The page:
German is one of the 10 most difficult languages in the world, according to UNESCO. But DW's new free online language course follows in the footsteps of newcomer Nico Gonzalez to make learning German a lot of fun.
Nico Gonzalez is a newcomer to Germany, to the local language and the country's many different customs. Every year, hundreds of thousands of people who come to Germany and want to become part of the society share Nico's experience. And now Nico has become an important ally since they can now learn German with his help.
Nico is the protagonist in "Nicos Weg – German made easy," the new self-study German language program DW devised in cooperation with the Federal Employment Agency.
"This online course is definitely more entertaining than any school book, and perhaps even any other standard e-learning or online class on the market," says André Moeller, head of DW's educational programs.
Learning as a fun distraction
It's based on an innovative concept, a video novela with more than 200 episodes that show Nico's everyday life in Germany. In every episode, the program offers interactive exercises to practice and improve language skills. The lessons – the equivalent of about three textbooks – include 14,000 exercises, 12,000 words and 19,000 audios.
What sounds like a lot of work doesn't feel like work at all, says Florian Wünsche, the young man who portrays Nico.
"This is the best way to learn a language because we use diversion as a stylistic device," he says, adding that students will be distracted by a nice film or a good article, whereas in reality, these elements are the program, allowing students to learn German in a playful way.
The learning method also promises to be successful from a scientific point of view.
Hermann Funk, a professor at the Institute for German as a Foreign Language at Jena University, advised the makers of "Nicos Weg" and he believes in the concept. "The story of the friendly role model Nico is a very good basis for students to stay involved and be motivated to learn the complex rules and structures of the German language," he says.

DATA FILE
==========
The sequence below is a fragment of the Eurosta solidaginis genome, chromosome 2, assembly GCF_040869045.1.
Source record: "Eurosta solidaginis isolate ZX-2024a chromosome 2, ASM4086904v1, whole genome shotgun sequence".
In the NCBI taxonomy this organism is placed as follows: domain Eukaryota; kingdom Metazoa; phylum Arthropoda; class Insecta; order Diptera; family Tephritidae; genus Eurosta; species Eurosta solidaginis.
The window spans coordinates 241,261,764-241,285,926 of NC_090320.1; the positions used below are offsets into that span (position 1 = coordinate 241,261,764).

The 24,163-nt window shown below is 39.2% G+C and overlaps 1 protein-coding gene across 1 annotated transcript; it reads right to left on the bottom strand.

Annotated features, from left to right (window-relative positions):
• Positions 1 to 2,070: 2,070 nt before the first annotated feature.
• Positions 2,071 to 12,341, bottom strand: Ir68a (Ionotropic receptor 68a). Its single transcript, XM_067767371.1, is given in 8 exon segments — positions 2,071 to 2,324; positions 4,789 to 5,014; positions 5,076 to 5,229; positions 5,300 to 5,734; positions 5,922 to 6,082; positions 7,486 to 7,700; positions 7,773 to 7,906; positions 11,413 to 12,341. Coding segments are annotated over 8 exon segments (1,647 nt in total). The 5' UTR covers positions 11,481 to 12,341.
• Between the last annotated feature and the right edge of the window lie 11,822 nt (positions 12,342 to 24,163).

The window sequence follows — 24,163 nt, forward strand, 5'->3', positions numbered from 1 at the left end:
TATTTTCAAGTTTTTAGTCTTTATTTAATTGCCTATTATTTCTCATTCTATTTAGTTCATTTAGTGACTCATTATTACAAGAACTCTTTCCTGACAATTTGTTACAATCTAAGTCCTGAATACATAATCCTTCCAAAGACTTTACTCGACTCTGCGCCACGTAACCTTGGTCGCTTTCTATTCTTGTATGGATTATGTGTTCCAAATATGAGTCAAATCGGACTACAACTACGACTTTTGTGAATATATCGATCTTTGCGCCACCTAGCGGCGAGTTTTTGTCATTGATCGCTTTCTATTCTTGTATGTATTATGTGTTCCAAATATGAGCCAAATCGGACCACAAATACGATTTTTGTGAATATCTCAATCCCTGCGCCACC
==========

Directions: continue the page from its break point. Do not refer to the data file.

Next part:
Suitable for any level – on any device
"Nicos Weg" is suitable for anyone who wants to learn German.
"The program is aimed at letting people who don't know German participate in social life in Germany," André Moeller says. But it's just as useful for people with an advanced knowledge of German – an initial entry-level test will help students determine their language skills, and where to start the course that covers language levels A1 to B1. A personalized login records the individual student's progress.
Using "Nicos Weg" on a smartphone makes a lot of sense – it's always on hand, and students can complete a quick language session on the bus or the train using either German, English or Arabic as the basic language. The episodes mainly focus on work-related issues and the job market, but also include insights into Nico's day-to-day life.
Ready to start? Go to www.dw.com/nico
First published September 9, 2017
Author: Katharina Abel (db)